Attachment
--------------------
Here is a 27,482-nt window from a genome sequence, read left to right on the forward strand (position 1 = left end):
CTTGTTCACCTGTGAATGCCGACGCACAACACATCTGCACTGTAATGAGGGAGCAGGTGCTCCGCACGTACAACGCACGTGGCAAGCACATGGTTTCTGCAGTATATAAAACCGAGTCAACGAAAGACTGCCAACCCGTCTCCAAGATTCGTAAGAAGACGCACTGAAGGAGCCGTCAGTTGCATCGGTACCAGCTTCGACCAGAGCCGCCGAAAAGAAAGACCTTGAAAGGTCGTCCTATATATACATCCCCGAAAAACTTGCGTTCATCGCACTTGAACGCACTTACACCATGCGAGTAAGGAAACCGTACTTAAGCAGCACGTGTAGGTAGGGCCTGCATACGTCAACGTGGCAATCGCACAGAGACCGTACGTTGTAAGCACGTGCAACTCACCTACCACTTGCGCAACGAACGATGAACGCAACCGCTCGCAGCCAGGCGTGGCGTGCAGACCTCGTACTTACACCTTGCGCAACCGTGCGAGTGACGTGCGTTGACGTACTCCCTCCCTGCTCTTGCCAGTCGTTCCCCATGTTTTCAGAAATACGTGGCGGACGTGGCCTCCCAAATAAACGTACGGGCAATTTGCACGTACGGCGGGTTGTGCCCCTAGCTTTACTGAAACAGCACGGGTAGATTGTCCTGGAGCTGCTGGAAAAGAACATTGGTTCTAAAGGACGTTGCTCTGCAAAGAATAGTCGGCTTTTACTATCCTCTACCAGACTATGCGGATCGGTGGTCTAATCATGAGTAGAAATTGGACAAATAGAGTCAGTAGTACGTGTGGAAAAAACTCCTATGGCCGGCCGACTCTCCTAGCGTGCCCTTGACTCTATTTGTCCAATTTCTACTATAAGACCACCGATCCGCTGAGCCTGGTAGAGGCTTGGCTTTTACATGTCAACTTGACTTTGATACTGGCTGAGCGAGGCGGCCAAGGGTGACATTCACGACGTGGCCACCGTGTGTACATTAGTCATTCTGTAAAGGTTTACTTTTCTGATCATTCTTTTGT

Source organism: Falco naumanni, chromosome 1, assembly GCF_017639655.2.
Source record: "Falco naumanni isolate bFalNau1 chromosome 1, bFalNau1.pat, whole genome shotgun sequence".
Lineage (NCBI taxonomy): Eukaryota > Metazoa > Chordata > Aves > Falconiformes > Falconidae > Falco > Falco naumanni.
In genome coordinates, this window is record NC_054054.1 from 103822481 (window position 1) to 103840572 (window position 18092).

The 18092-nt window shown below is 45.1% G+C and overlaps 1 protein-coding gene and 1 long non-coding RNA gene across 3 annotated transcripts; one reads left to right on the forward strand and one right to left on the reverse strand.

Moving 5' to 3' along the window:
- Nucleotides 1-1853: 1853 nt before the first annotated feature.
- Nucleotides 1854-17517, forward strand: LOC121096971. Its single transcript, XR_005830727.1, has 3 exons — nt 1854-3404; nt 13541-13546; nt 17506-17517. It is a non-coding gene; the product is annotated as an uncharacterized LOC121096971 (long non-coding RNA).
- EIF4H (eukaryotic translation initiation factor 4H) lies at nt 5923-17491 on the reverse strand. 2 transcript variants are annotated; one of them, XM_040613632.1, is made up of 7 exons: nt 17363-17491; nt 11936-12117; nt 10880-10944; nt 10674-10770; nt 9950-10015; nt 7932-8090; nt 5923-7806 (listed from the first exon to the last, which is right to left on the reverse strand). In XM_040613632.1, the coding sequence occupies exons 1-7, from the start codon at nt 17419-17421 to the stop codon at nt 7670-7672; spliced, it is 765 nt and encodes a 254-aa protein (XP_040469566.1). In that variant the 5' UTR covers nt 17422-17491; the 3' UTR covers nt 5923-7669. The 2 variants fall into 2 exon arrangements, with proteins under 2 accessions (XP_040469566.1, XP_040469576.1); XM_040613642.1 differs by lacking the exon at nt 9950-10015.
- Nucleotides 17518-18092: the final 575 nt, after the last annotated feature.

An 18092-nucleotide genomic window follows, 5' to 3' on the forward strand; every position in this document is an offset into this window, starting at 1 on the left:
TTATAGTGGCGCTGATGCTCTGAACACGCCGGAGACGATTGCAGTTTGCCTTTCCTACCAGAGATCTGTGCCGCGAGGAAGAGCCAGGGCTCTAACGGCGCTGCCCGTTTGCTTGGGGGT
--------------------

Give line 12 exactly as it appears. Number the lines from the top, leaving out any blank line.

- Nucleotides 17518-18092: the final 575 nt, after the last annotated feature.